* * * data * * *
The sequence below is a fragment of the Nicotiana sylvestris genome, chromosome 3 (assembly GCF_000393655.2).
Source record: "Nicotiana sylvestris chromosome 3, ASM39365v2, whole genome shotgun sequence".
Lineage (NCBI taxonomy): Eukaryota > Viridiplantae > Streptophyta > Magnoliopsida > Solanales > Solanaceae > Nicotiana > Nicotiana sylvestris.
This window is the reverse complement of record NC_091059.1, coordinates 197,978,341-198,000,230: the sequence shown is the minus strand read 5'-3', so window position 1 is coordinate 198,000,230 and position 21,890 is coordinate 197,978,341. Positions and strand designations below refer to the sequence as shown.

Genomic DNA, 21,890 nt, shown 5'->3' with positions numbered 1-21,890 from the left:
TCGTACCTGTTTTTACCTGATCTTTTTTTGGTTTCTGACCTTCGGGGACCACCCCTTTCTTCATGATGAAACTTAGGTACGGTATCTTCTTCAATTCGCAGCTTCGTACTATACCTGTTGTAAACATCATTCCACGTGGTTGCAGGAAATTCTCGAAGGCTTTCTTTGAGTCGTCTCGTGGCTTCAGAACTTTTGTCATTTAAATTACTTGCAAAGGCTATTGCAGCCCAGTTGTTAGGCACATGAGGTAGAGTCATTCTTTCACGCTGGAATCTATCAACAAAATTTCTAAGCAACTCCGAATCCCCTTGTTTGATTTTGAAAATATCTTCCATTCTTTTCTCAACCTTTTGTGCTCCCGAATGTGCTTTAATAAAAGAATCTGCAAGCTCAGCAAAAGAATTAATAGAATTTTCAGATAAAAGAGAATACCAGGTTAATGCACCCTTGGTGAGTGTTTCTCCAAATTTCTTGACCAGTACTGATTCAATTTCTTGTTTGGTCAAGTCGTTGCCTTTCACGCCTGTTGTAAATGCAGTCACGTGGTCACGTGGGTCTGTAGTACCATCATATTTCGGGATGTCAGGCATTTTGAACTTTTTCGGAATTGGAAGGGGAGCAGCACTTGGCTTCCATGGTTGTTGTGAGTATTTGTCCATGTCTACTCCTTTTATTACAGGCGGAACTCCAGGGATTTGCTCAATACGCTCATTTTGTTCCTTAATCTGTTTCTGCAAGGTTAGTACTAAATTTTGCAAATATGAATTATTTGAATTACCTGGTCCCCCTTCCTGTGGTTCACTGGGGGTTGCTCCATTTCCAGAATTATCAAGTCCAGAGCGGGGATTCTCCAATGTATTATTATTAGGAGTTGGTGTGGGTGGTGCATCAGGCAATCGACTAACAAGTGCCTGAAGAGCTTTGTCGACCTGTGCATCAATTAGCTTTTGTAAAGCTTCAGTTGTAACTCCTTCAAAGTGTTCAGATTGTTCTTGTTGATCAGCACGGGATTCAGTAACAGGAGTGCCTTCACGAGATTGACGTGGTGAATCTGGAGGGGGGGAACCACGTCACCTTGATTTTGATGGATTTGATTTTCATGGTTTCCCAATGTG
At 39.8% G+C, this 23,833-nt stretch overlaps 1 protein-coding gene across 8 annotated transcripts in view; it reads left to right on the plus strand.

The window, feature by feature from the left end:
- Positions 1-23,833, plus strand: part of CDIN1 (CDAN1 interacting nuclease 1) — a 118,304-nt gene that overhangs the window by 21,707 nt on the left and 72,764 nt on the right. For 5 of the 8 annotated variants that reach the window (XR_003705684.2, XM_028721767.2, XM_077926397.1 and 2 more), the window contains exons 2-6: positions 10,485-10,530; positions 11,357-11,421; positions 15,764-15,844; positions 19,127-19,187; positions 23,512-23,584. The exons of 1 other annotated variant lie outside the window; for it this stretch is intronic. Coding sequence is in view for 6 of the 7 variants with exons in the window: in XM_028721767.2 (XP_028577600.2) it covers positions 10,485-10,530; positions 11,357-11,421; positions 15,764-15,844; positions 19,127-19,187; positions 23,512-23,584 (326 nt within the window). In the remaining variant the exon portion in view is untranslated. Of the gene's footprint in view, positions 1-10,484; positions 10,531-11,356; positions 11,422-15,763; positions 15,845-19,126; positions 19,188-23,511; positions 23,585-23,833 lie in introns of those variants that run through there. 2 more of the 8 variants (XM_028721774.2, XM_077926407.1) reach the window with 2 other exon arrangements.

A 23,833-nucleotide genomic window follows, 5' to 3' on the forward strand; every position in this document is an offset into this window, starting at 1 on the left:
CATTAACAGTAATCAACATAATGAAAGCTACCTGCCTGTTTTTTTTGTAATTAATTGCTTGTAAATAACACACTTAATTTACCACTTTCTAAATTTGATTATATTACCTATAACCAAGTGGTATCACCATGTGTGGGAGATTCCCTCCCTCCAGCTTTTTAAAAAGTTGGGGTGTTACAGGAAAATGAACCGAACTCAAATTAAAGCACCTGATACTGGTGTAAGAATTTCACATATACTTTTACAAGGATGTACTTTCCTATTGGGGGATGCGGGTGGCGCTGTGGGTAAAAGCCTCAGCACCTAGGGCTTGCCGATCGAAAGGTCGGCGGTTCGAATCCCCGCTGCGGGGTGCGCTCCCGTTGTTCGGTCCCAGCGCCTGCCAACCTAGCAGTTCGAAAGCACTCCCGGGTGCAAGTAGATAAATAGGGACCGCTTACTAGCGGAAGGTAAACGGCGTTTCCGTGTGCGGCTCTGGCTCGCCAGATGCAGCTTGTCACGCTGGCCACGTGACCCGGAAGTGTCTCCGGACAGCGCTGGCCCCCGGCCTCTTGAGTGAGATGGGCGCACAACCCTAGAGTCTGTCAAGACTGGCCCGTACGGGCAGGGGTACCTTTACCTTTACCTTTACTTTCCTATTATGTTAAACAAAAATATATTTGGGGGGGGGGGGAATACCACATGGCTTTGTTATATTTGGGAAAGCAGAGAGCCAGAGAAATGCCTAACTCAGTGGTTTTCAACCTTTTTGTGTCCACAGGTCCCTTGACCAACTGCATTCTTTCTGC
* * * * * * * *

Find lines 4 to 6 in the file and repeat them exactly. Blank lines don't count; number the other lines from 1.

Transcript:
This window is the reverse complement of record NC_091059.1, coordinates 197,978,341-198,000,230: the sequence shown is the minus strand read 5'-3', so window position 1 is coordinate 198,000,230 and position 21,890 is coordinate 197,978,341. Positions and strand designations below refer to the sequence as shown.

Genomic DNA, 21,890 nt, shown 5'->3' with positions numbered 1-21,890 from the left:
TCGTACCTGTTTTTACCTGATCTTTTTTTGGTTTCTGACCTTCGGGGACCACCCCTTTCTTCATGATGAAACTTAGGTACGGTATCTTCTTCAATTCGCAGCTTCGTACTATACCTGTTGTAAACATCATTCCACGTGGTTGCAGGAAATTCTCGAAGGCTTTCTTTGAGTCGTCTCGTGGCTTCAGAACTTTTGTCATTTAAATTACTTGCAAAGGCTATTGCAGCCCAGTTGTTAGGCACATGAGGTAGAGTCATTCTTTCACGCTGGAATCTATCAACAAAATTTCTAAGCAACTCCGAATCCCCTTGTTTGATTTTGAAAATATCTTCCATTCTTTTCTCAACCTTTTGTGCTCCCGAATGTGCTTTAATAAAAGAATCTGCAAGCTCAGCAAAAGAATTAATAGAATTTTCAGATAAAAGAGAATACCAGGTTAATGCACCCTTGGTGAGTGTTTCTCCAAATTTCTTGACCAGTACTGATTCAATTTCTTGTTTGGTCAAGTCGTTGCCTTTCACGCCTGTTGTAAATGCAGTCACGTGGTCACGTGGGTCTGTAGTACCATCATATTTCGGGATGTCAGGCATTTTGAACTTTTTCGGAATTGGAAGGGGAGCAGCACTTGGCTTCCATGGTTGTTGTGAGTATTTGTCCATGTCTACTCCTTTTATTACAGGCGGAACTCCAGGGATTTGCTCAATACGCTCATTTTGTTCCTTAATCTGTTTCTGCAAGGTTAGTACTAAATTTTGCAAATATGAATTATTTGAATTACCTGGTCCCCCTTCCTGTGGTTCACTGGGGGTTGCTCCATTTCCAGAATTATCAAGTCCAGAGCGGGGATTCTCCAATGTATTATTATTAGGAGTTGGTGTGGGTGGTGCATCAGGCAATCGACTAACAAGTGCCTGAAGAGCTTTGTCGACCTGTGCATCAATTAGCTTTTGTAAAGCTTCAGTTGTAACTCCTTCAAAGTGTTCAGATTGTTCTTGTTGATCAGCACGGGATTCAGTAACAGGAGTGCCTTCACGAGATTGACGTGGTGAATCTGGAGGGGGGGAACCACGTCACCTTGATTTTGATGGATTTGATTTTCATGGTTTCCCAATGTG